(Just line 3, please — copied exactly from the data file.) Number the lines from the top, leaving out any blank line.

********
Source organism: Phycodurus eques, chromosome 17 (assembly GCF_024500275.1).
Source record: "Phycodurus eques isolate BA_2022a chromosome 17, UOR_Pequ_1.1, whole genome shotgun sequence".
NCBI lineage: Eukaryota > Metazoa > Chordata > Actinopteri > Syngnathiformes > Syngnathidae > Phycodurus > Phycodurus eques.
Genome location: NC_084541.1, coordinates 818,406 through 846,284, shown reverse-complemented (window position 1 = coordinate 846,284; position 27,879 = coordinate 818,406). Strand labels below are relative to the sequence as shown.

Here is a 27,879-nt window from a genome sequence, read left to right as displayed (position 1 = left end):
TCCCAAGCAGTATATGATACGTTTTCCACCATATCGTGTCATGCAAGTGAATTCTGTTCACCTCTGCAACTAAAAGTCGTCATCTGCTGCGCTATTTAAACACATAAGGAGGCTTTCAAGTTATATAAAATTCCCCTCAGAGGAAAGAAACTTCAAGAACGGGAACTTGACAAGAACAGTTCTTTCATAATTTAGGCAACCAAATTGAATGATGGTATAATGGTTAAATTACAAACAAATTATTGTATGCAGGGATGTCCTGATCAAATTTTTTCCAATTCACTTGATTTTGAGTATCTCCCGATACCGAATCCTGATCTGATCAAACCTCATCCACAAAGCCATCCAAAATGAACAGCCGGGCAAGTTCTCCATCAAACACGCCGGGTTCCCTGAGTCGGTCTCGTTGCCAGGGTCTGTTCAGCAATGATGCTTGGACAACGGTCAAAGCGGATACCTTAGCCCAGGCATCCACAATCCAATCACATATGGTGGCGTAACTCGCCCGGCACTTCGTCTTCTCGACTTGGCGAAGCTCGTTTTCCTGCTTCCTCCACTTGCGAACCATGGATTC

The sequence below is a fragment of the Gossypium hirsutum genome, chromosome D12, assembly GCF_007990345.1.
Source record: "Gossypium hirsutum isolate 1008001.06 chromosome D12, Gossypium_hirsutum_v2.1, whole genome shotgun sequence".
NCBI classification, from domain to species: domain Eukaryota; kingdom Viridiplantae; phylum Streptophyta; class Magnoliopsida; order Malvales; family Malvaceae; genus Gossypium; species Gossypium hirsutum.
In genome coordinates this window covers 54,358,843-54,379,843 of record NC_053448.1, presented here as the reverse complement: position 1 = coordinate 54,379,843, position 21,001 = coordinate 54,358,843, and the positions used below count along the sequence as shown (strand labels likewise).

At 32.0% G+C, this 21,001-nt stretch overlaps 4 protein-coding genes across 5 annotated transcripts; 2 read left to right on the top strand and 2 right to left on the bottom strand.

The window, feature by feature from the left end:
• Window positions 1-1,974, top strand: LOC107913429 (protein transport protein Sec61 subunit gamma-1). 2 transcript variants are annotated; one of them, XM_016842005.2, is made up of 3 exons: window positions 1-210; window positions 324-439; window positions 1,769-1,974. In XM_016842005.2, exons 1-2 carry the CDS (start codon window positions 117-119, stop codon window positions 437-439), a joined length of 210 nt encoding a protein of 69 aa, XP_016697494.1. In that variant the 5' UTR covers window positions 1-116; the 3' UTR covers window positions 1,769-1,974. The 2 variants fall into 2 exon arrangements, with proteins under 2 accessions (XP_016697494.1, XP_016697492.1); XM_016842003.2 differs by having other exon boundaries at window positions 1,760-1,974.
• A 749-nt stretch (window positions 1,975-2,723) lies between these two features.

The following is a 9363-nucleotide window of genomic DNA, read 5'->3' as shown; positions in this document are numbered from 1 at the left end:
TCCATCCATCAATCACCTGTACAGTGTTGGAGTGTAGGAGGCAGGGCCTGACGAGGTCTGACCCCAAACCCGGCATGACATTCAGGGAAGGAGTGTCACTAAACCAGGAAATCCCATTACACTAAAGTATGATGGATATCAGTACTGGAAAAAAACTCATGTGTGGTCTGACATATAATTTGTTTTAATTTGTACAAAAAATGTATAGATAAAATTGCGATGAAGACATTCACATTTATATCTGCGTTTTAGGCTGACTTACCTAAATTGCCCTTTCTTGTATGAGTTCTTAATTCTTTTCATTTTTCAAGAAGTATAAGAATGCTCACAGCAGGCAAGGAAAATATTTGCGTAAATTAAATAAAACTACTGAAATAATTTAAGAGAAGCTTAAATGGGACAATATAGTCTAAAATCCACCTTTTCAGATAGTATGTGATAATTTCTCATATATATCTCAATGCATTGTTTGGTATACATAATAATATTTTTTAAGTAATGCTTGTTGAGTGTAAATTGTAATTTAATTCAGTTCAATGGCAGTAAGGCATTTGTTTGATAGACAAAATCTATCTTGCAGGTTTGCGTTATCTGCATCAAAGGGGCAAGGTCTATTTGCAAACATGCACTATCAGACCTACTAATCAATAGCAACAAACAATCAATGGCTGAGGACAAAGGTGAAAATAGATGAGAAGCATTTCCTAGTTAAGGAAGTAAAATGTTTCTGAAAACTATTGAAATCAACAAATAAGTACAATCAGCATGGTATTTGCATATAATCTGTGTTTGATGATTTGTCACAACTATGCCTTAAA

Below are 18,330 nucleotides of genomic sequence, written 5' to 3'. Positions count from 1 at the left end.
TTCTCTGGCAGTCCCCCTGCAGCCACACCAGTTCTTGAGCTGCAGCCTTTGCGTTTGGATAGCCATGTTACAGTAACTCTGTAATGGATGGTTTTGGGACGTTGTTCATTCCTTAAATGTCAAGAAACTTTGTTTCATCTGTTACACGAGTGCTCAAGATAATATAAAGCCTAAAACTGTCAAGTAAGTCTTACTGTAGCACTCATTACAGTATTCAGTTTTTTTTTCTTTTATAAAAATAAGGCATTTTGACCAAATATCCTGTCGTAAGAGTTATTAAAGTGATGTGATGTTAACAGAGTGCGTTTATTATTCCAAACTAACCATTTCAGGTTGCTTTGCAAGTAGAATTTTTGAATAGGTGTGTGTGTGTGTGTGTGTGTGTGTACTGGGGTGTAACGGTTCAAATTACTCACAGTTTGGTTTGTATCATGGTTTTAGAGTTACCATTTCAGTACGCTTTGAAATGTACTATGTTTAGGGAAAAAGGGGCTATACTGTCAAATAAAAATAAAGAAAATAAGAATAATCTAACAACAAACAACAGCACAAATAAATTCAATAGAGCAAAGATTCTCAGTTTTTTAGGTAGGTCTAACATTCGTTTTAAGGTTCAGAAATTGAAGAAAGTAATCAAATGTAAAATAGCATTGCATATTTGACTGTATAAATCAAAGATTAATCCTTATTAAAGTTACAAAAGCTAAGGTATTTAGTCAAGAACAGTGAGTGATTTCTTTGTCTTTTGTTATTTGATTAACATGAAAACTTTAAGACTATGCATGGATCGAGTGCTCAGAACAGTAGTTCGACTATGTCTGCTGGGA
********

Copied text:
NCBI lineage: Eukaryota > Metazoa > Chordata > Actinopteri > Syngnathiformes > Syngnathidae > Phycodurus > Phycodurus eques.